The term cousin has several meanings. In the first place it is used for the relationship between children of siblings: the child of your mother’s brother is your cousin. By analogy, we speak of second cousins, referring to the relationship between children of cousins, and of third cousins for that between children of second-cousins, and so on.
Thus we have a definition for the term nth-cousin when n ≥ 1. This raises the question: can we speak of a zeroth-cousin, i.e. a cousin where n = 0? But to answer this question we must first answer: What is n?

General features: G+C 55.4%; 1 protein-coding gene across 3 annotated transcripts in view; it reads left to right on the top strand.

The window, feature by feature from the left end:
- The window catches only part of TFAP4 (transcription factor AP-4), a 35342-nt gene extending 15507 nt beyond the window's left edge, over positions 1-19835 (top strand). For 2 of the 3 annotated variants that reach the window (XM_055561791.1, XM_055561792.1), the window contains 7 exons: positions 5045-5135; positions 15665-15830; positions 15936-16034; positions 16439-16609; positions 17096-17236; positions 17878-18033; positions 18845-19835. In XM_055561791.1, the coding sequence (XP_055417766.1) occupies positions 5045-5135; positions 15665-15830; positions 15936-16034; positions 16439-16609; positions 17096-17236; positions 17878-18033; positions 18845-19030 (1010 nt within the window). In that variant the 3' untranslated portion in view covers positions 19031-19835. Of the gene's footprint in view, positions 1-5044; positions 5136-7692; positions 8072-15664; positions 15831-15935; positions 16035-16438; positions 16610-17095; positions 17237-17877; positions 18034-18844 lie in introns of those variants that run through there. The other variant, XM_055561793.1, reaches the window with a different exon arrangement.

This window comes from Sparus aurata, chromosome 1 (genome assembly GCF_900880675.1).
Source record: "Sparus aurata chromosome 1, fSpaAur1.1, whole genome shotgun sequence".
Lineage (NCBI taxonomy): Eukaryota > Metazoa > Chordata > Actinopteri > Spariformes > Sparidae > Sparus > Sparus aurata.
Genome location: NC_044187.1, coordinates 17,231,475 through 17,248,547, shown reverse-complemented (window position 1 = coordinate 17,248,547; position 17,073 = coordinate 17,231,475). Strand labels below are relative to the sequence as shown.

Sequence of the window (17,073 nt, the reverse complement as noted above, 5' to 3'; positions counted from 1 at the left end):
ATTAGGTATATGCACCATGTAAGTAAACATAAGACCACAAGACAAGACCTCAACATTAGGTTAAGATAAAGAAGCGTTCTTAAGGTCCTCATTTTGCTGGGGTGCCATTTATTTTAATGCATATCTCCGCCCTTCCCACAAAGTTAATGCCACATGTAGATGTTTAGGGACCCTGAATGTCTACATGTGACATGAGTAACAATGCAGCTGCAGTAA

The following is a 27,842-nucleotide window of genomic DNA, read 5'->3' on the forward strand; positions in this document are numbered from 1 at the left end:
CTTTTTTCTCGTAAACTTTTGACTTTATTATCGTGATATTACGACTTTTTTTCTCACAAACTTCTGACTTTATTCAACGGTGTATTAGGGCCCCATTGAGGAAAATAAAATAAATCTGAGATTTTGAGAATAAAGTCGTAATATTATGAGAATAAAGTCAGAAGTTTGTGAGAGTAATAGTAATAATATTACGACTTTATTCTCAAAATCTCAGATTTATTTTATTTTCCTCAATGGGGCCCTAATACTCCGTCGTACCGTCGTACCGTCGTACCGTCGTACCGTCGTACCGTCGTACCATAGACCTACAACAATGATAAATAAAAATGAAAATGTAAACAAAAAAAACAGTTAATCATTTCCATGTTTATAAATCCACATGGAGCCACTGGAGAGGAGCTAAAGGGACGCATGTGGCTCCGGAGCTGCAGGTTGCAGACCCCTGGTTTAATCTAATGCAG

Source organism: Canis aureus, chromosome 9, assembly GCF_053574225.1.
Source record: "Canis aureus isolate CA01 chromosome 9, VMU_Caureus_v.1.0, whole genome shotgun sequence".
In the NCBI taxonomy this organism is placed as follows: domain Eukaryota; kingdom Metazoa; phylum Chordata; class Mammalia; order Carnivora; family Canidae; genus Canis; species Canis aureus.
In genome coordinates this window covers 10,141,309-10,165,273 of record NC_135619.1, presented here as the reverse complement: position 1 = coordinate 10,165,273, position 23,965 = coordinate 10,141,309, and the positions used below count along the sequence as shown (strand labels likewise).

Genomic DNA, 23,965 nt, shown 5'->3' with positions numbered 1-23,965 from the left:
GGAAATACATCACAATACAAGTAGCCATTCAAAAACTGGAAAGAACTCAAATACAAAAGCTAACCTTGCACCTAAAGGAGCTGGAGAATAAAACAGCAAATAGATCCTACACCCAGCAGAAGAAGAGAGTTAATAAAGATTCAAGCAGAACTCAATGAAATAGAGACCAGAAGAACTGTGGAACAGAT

This brief article offers an interesting answer to these questions; an answer which, if nothing else, I find very satisfying. If you have never thought about these questions, I would encourage you to stop reading at this point and come up with your own answers first, because
Trying to solve [a problem] on your own seems the only way in which you can assess how difficult the problem is; it gives you the opportunity to compare your own solution with mine; and it may give you the satisfaction of having discovered yourself a solution that is superior to mine.
Dijkstra, A Discipline of Programming.